With a rising number of house owners opting to renovate their homes instead of shifting, the retail of home extensions has been on the surge. That being said, the demand for low pitched roofing has also increased tremendously in recent years.  

While planning a domestic extension, an ordinary roof pitch may not be enough. The reason is that some existing features such as first-floor windows get in the way.

So, a lower pitch is necessary to work around them. Apart from this, low-pitched roofs may also be preferred for aesthetic reasons since house owners typically prefer them over flat ones.  

From basic designs to complex shapes, pitched roofs come in numerous shapes and sizes. Let us give you a detailed overview of what precisely low-pitched roofs are!  

What is meant by Low Pitched Roofing? 

What is meant by Low-Pitched Roofing? 

Source: Billraganroofing.com

Low-pitched roofs are generally designed with a pitch between 10° and 35°, unlike the standard pitched roofs. Routinely, a minimum pitch of 20° was recommended.

Still, present-day roofing products have made it feasible to generate equally performing roofs with angles as low as 10°. Anything below the 10° label is considered a flat roof. 

Importance of Low-Pitched Roofs 

Nowadays, roof-pitching trends are being influenced because house owners tend to invest in their own property instead of spending money moving to a new home.

Houses with perpendicular roof pitches permit the formation of contemporary living spaces by converting loft areas. At the same time, home extensions often require roofing for low pitched roofs.  

Recently relaxations in planning regulations have led to a rise in domestic extensions being added to properties. This is why manufacturers have now started investing in low-pitched roofs to provide contemporary roofing solutions to the market. 

Difference Between Flat Roofs and Low-Pitched Roofs

Difference Between Flat Roofs and Low-Pitched Roofs

Source: Higginsroofing.com.au

An idle range for flat roof pitches is considered to be anywhere between 30° and 50°. Roof pitches lying in this range have been proven to be very successful.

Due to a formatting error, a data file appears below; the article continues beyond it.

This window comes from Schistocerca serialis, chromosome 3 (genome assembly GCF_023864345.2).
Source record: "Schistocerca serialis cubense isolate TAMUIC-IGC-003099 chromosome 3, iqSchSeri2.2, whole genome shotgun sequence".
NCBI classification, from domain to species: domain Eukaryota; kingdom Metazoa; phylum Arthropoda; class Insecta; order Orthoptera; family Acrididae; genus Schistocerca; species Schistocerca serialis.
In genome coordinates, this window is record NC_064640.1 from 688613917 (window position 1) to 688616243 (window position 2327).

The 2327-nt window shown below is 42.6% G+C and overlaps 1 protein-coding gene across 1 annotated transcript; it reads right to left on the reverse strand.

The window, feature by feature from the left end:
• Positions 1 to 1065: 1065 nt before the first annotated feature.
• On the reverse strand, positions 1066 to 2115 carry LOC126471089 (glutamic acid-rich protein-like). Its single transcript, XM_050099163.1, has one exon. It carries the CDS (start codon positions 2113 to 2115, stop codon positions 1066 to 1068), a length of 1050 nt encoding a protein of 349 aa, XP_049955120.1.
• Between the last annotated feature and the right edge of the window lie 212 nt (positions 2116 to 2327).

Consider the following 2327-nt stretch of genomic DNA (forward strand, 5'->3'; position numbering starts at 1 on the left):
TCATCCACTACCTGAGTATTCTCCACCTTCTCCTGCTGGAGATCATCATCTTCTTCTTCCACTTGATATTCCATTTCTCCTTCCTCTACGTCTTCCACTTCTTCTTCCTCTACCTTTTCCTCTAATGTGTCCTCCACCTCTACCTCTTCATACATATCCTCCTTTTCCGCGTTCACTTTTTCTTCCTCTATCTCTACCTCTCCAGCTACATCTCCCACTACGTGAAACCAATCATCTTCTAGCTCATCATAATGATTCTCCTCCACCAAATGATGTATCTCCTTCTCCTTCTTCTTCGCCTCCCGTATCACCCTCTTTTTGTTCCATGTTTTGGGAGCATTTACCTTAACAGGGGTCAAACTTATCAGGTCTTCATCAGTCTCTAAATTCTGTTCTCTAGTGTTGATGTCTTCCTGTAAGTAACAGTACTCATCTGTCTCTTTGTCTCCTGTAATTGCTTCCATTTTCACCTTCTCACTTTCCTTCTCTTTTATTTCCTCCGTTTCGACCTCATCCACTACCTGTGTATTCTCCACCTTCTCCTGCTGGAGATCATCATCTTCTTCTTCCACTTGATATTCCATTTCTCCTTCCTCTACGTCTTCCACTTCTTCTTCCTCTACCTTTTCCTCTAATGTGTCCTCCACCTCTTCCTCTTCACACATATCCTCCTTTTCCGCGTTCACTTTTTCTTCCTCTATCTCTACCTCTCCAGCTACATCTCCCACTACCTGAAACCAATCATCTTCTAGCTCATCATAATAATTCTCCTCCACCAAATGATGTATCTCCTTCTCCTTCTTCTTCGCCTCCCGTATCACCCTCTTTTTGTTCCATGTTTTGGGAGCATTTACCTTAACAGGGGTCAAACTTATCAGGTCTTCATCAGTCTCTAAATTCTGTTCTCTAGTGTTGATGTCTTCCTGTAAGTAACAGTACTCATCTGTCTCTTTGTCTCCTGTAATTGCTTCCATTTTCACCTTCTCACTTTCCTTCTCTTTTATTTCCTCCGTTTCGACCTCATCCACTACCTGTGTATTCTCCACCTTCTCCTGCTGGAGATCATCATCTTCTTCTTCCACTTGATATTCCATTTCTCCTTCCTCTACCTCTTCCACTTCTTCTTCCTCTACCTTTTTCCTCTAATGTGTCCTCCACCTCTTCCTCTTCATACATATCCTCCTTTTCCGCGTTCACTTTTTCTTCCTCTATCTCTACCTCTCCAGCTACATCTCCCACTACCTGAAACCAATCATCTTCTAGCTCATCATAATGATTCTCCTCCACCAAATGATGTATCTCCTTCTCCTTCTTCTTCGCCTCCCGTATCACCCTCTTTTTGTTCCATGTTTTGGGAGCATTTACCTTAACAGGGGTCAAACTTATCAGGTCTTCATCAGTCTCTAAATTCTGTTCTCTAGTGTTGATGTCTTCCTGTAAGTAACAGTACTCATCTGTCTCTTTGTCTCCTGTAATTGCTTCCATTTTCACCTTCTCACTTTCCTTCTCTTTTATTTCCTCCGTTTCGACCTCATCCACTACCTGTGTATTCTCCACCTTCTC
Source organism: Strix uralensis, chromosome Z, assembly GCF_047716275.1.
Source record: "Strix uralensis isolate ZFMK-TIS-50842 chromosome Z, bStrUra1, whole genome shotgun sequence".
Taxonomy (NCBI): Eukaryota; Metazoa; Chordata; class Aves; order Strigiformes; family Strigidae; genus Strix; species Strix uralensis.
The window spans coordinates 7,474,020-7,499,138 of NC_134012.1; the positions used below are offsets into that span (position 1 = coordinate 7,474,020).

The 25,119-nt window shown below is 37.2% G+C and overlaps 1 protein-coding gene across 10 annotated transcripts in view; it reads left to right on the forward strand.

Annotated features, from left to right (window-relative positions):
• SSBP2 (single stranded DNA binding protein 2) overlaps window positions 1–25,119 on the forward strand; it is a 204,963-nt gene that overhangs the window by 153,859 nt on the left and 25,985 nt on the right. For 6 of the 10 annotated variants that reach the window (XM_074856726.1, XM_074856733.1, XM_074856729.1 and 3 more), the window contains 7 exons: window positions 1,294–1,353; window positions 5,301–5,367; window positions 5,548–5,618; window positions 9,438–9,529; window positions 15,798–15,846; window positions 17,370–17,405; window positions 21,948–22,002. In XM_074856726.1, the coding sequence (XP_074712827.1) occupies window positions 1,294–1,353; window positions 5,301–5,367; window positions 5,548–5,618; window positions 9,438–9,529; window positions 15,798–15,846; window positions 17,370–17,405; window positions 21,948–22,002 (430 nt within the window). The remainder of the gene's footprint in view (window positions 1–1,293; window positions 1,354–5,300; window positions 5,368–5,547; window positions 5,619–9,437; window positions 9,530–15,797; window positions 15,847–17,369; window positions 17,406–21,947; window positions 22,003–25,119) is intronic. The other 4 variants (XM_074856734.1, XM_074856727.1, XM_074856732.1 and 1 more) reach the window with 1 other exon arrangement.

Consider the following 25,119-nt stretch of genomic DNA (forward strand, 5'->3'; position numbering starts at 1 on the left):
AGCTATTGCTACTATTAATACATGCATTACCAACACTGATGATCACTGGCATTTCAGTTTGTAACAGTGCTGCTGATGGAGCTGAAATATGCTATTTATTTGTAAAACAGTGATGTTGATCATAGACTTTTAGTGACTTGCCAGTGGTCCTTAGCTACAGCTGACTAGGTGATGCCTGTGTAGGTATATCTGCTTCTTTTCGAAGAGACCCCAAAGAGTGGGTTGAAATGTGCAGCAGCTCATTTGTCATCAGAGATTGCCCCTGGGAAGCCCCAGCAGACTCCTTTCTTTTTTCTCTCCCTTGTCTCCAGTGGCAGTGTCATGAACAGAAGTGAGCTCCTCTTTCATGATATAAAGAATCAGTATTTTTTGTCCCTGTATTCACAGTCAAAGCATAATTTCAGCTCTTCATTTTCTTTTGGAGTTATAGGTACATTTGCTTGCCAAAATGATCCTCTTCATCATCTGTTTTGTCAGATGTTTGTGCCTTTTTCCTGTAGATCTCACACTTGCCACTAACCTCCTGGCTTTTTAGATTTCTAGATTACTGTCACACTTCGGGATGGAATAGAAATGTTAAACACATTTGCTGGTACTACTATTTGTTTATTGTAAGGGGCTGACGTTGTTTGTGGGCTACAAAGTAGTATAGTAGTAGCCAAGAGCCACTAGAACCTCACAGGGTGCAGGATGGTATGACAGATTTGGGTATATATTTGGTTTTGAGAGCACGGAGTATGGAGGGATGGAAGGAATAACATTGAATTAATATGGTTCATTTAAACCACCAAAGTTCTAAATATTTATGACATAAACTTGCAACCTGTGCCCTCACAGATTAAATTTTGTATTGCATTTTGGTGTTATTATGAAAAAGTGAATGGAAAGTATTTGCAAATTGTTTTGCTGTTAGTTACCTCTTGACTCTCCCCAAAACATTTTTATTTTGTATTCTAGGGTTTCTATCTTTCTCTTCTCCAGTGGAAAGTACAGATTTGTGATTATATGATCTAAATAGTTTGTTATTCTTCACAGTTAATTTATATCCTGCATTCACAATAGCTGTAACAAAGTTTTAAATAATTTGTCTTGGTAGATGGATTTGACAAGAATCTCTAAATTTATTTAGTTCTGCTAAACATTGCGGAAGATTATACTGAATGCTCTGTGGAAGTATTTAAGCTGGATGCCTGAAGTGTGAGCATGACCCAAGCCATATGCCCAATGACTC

They provide adequate protection, peak thermal performance, effective water drainage, and excellent ventilation. In this way, they help create a comfortable environment throughout the constantly fluctuating seasons.  

However, such pitch angles aren’t always feasible for working around any existing design features when considering domestic extensions.

In such cases, a great alternative to flat roofs is low-pitched roofs which are formulated in such a way to allow the sudden flow of water safely without pooling or escaping into the building’s structure.  

Read also:

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Points to Ponder While Opting for Low-Pitched Roofing 

While roofing for low pitched roofs, it would help to consider several crucial roofing elements. There is a higher chance of failure at a low pitch under extreme weather conditions.

For instance, in terms of adequate water drainage, a roof with a gentle slope discharges water much slower than a steeper roof. This difference in timing is mainly due to gravity.  

As low-pitched roofs are mainly constructed on a building’s extensions, they may have to encounter water shedding from a larger ceiling above them.

With low pitches, it is wise to build and detail the roof for protecting vulnerable areas, including valleys, abutments, eaves, roof window junctions, and other such surroundings. So, careful designing is crucial while opting for low-pitched roofing to avoid such unwanted complications.  

Considerations when Designating Low-Pitched Roofs

Considerations when Designating Low-Pitched Roofs

Source: Bravarooftile.com

Water run-off and weather tightness are undeniably the biggest challenges for a low-pitched roof. While designing a low-pitched roof, it would help to keep the following points in mind.  

  • In order to minimize excess loading in case of a storm, a maximum ratter length of 6m is recommended while designing low-pitch roof tiles.  
  • Some low-pitched roofs might require additional accommodations such as increased valley widths or extra guttering.  
  • An appropriate title headlap may also be required to prevent water from creeping under the tiles.  
  • Batten spacing can ensure correct alignment at intersections while scheming for low-pitched roofs.  
  • Usage of a small amount of drape is also recommended to create a drainage channel for any excessively creeping fluids.  
  • For low-pitched roofing, consider dry-fix eaves vents since regular counter vents are only tailored for roof pitches above 20°.  


Most roofing products are designed for customary roof pitches, which is why roofing contractors are accustomed to working on roofs with higher pitches.

The unprecedented demands for low pitched roofing have pushed the buildings’ products to their performance limits. So, it’s essential to understand and address the above-mentioned issues at the specification stage to ensure a successful and weathertight roof.  

A decent roof shape helps define the overall feel of a home and gives it a traditional look. Low-pitched roofs come with exceptionally unique benefits. Now you know how they can be ideal for those looking for something extraordinary! 


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